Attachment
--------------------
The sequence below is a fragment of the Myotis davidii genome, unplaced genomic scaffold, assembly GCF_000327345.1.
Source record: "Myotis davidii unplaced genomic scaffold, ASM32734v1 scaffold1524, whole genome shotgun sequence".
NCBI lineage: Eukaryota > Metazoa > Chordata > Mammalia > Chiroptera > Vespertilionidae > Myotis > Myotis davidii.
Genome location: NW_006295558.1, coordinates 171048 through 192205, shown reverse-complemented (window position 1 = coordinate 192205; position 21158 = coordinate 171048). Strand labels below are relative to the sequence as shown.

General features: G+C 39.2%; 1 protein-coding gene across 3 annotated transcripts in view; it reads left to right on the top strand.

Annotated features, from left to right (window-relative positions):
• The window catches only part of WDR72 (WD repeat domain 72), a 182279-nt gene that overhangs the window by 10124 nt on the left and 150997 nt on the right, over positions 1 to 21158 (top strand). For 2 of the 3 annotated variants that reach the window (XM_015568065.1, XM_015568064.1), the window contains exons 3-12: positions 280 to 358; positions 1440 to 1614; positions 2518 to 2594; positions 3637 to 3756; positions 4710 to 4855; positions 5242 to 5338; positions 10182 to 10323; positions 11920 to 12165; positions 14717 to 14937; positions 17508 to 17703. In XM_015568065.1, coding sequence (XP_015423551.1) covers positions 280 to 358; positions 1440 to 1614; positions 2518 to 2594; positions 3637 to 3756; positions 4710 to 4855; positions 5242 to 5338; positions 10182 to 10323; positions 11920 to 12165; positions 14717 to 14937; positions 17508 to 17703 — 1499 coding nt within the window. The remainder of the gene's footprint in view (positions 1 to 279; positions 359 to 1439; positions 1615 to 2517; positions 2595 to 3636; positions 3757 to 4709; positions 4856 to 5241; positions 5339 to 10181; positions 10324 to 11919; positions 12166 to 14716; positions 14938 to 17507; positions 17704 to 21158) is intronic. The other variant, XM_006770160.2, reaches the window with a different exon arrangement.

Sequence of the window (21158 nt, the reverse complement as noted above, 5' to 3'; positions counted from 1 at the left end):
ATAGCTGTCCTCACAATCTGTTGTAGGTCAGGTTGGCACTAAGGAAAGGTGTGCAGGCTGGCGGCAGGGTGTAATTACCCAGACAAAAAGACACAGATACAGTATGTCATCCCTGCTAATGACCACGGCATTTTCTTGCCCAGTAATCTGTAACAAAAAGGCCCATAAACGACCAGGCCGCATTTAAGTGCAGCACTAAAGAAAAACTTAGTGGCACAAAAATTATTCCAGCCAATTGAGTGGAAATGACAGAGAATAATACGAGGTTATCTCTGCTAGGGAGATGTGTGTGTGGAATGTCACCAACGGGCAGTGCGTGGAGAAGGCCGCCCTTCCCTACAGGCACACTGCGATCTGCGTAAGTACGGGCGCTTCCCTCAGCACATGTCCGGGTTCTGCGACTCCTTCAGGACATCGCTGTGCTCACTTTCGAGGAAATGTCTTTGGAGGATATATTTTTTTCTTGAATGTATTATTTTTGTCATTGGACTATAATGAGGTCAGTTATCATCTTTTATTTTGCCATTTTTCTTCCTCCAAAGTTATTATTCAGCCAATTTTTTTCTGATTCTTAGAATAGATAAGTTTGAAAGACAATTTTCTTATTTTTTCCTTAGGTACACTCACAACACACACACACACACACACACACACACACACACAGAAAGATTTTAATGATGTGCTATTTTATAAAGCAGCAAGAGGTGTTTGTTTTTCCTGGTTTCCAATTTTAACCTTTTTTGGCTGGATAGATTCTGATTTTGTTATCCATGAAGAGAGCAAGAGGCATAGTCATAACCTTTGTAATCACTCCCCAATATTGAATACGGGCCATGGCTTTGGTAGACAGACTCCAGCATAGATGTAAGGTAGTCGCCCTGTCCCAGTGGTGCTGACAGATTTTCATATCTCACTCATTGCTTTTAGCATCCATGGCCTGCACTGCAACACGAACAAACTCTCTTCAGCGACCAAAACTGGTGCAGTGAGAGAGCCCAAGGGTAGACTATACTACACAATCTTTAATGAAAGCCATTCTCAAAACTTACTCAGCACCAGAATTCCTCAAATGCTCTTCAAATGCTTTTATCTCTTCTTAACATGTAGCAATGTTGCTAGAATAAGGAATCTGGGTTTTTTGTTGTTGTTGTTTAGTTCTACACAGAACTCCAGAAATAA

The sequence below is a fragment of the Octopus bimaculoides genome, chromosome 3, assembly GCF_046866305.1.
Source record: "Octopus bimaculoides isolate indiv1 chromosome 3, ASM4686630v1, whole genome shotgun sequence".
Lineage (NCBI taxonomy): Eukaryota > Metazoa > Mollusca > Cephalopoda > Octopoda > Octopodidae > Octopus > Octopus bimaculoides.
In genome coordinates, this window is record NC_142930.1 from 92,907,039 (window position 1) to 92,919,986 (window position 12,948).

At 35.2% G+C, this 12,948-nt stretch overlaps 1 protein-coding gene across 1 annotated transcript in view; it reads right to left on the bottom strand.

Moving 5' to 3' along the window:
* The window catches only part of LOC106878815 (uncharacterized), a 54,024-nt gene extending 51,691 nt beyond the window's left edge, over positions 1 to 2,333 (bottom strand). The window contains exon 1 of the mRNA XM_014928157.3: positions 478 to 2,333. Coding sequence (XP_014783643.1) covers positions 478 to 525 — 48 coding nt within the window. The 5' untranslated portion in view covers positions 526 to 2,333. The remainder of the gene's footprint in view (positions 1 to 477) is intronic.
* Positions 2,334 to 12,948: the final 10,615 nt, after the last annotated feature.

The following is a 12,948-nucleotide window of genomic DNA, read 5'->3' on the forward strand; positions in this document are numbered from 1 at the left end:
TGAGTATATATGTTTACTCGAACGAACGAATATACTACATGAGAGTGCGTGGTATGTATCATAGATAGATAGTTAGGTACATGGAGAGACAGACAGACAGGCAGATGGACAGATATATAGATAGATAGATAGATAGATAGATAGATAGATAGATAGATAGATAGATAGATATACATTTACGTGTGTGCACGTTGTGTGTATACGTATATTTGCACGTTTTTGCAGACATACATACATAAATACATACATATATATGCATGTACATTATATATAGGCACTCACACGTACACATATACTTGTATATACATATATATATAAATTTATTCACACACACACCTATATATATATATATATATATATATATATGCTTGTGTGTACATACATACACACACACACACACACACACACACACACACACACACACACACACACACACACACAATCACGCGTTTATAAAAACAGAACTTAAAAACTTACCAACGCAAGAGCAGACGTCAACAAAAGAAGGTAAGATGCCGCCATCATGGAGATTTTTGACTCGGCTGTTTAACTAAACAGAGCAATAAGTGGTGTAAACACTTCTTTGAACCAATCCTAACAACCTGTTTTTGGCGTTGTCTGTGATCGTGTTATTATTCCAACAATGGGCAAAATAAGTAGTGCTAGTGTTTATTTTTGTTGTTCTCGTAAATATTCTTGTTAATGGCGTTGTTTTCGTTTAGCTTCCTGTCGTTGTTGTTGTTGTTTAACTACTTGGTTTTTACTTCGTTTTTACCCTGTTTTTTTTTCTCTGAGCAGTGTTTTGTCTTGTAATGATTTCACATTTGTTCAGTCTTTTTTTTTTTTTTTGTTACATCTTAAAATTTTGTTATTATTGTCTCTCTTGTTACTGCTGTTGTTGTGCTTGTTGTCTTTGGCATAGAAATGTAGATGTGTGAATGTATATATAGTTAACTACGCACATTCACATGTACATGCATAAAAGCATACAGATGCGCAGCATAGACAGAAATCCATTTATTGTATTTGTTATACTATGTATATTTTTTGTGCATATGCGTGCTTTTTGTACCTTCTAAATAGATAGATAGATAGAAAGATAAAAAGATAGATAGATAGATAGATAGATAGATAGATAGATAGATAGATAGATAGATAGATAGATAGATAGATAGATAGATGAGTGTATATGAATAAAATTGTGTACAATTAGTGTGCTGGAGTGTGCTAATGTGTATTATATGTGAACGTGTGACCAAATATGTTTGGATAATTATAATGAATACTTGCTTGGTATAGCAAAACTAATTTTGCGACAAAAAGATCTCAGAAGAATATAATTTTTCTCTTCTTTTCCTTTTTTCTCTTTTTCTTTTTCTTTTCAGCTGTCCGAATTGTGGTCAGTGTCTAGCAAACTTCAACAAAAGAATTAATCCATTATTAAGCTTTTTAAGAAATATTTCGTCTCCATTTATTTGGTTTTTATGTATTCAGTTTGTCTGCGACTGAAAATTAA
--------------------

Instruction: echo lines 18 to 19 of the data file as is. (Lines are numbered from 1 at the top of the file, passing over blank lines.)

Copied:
The following is a 12,948-nucleotide window of genomic DNA, read 5'->3' on the forward strand; positions in this document are numbered from 1 at the left end:
TGAGTATATATGTTTACTCGAACGAACGAATATACTACATGAGAGTGCGTGGTATGTATCATAGATAGATAGTTAGGTACATGGAGAGACAGACAGACAGGCAGATGGACAGATATATAGATAGATAGATAGATAGATAGATAGATAGATAGATAGATAGATAGATAGATATACATTTACGTGTGTGCACGTTGTGTGTATACGTATATTTGCACGTTTTTGCAGACATACATACATAAATACATACATATATATGCATGTACATTATATATAGGCACTCACACGTACACATATACTTGTATATACATATATATATAAATTTATTCACACACACACCTATATATATATATATATATATATATATATGCTTGTGTGTACATACATACACACACACACACACACACACACACACACACACACACACACACACACACACACACAATCACGCGTTTATAAAAACAGAACTTAAAAACTTACCAACGCAAGAGCAGACGTCAACAAAAGAAGGTAAGATGCCGCCATCATGGAGATTTTTGACTCGGCTGTTTAACTAAACAGAGCAATAAGTGGTGTAAACACTTCTTTGAACCAATCCTAACAACCTGTTTTTGGCGTTGTCTGTGATCGTGTTATTATTCCAACAATGGGCAAAATAAGTAGTGCTAGTGTTTATTTTTGTTGTTCTCGTAAATATTCTTGTTAATGGCGTTGTTTTCGTTTAGCTTCCTGTCGTTGTTGTTGTTGTTTAACTACTTGGTTTTTACTTCGTTTTTACCCTGTTTTTTTTTCTCTGAGCAGTGTTTTGTCTTGTAATGATTTCACATTTGTTCAGTCTTTTTTTTTTTTTTTGTTACATCTTAAAATTTTGTTATTATTGTCTCTCTTGTTACTGCTGTTGTTGTGCTTGTTGTCTTTGGCATAGAAATGTAGATGTGTGAATGTATATATAGTTAACTACGCACATTCACATGTACATGCATAAAAGCATACAGATGCGCAGCATAGACAGAAATCCATTTATTGTATTTGTTATACTATGTATATTTTTTGTGCATATGCGTGCTTTTTGTACCTTCTAAATAGATAGATAGATAGAAAGATAAAAAGATAGATAGATAGATAGATAGATAGATAGATAGATAGATAGATAGATAGATAGATAGATAGATAGATAGATAGATGAGTGTATATGAATAAAATTGTGTACAATTAGTGTGCTGGAGTGTGCTAATGTGTATTATATGTGAACGTGTGACCAAATATGTTTGGATAATTATAATGAATACTTGCTTGGTATAGCAAAACTAATTTTGCGACAAAAAGATCTCAGAAGAATATAATTTTTCTCTTCTTTTCCTTTTTTCTCTTTTTCTTTTTCTTTTCAGCTGTCCGAATTGTGGTCAGTGTCTAGCAAACTTCAACAAAAGAATTAATCCATTATTAAGCTTTTTAAGAAATATTTCGTCTCCATTTATTTGGTTTTTATGTATTCAGTTTGTCTGCGACTGAAAATTAA